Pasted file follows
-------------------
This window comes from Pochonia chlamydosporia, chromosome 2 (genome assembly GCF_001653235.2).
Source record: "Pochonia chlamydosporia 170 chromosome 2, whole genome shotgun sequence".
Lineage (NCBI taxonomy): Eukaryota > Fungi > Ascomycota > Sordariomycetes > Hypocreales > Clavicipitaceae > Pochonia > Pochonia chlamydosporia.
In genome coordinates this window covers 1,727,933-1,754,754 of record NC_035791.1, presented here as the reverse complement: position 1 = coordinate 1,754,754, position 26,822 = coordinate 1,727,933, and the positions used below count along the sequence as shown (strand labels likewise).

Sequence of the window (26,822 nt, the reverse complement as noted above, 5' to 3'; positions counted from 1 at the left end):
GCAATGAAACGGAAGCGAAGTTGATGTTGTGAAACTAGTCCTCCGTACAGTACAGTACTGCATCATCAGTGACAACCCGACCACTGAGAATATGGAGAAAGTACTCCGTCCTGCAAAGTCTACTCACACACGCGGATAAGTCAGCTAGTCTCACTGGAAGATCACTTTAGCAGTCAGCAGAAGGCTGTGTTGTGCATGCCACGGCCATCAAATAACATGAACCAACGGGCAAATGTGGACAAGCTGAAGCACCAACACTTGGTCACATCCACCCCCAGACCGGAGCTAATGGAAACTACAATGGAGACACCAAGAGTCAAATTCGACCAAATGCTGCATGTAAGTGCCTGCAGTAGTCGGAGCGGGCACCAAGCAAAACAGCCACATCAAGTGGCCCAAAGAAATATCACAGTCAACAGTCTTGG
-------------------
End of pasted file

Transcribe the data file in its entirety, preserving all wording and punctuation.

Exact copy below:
This window comes from Pochonia chlamydosporia, chromosome 2 (genome assembly GCF_001653235.2).
Source record: "Pochonia chlamydosporia 170 chromosome 2, whole genome shotgun sequence".
Lineage (NCBI taxonomy): Eukaryota > Fungi > Ascomycota > Sordariomycetes > Hypocreales > Clavicipitaceae > Pochonia > Pochonia chlamydosporia.
In genome coordinates this window covers 1,727,933-1,754,754 of record NC_035791.1, presented here as the reverse complement: position 1 = coordinate 1,754,754, position 26,822 = coordinate 1,727,933, and the positions used below count along the sequence as shown (strand labels likewise).

Sequence of the window (26,822 nt, the reverse complement as noted above, 5' to 3'; positions counted from 1 at the left end):
GCAATGAAACGGAAGCGAAGTTGATGTTGTGAAACTAGTCCTCCGTACAGTACAGTACTGCATCATCAGTGACAACCCGACCACTGAGAATATGGAGAAAGTACTCCGTCCTGCAAAGTCTACTCACACACGCGGATAAGTCAGCTAGTCTCACTGGAAGATCACTTTAGCAGTCAGCAGAAGGCTGTGTTGTGCATGCCACGGCCATCAAATAACATGAACCAACGGGCAAATGTGGACAAGCTGAAGCACCAACACTTGGTCACATCCACCCCCAGACCGGAGCTAATGGAAACTACAATGGAGACACCAAGAGTCAAATTCGACCAAATGCTGCATGTAAGTGCCTGCAGTAGTCGGAGCGGGCACCAAGCAAAACAGCCACATCAAGTGGCCCAAAGAAATATCACAGTCAACAGTCTTGG